No lessons on Memorial Day 2012! Enjoy this time with your family and friends, and we’ll see you Tuesday.
Did you know that 90% of the gifts we give at Christmas will end up in the trash within 6 months?
That being said, you can see why more and more people are leaning towards sustainable gifts that will make a lasting impression on the recipients life – such as books, instruction, and high-quality handmade gifts.
If you’re giving a guitar this year, or you have one lying around the house – why not gift that and guitar lesson package to the lucky musician in your life this holiday season? Get a gift certificate package from The Rhythm Factory along with it and you’ve got a gift that could potentially change someone’s life. We’ll package it up with one of our custom guitar picks and Jon’s contact information, and then mail it to the recipient of your choice.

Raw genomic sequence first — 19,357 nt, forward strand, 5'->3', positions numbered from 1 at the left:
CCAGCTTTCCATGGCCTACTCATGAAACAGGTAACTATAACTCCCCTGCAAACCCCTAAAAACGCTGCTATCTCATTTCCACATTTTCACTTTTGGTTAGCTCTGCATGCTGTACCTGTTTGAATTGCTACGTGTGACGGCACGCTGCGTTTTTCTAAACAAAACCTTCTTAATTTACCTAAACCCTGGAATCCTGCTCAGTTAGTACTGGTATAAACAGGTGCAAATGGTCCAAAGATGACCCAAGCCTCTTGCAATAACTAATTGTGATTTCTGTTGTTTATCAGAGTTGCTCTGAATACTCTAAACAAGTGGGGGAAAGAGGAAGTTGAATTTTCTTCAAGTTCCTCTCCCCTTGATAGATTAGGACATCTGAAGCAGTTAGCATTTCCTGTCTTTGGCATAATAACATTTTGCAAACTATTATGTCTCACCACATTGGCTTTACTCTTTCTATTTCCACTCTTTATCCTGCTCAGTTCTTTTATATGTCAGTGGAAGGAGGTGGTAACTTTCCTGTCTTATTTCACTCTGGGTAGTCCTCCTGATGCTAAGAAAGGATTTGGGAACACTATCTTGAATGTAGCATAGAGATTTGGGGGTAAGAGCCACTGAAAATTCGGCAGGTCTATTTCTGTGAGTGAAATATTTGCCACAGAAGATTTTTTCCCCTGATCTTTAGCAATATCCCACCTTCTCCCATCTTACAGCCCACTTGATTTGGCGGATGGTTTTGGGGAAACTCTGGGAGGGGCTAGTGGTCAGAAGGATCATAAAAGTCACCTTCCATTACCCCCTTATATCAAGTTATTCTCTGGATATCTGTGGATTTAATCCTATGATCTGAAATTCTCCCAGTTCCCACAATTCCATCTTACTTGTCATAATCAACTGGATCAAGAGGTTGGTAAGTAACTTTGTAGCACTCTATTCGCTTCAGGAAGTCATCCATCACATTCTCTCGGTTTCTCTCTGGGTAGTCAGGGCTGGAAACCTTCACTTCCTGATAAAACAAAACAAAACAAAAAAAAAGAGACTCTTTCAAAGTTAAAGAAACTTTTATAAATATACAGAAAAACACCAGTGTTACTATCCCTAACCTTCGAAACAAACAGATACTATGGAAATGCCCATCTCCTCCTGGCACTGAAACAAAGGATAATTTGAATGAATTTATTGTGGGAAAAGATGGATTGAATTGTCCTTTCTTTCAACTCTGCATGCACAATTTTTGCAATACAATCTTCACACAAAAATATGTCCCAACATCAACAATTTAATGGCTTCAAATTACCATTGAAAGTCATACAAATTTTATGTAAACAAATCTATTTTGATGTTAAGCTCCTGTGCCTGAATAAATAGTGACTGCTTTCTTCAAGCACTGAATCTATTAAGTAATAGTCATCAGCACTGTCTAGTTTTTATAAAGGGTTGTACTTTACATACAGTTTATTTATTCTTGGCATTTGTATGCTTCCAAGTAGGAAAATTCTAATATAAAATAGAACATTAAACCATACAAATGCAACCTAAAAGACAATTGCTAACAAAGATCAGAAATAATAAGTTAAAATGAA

If you don’t have a guitar at the moment, instrument rentals are available at The Rhythm Factory location.
I looked at him like he was crazy. I didn’t sign up to learn the guitar so that I could play Alison Krauss; I wanted to play Green Day!
His persistence won me over, however, and soon I was learning a bluegrass song – and having more fun on the guitar than I could have imagined.
Being a well-rounded musician includes listening to many different genres of music, from many different time periods. We live in a time where you can listen to the best musicians in the world, for free – so take advantage of it! Listen to flamenco, Americana, and more to get some variety in your musical diet.
Here are a couple of new albums I suggest to start expanding your scope. Parents: the content of some of the songs on these albums may not be suitable for your younger kids to be listening to, so use your best judgement.
Gungor: Ghosts Upon The Earth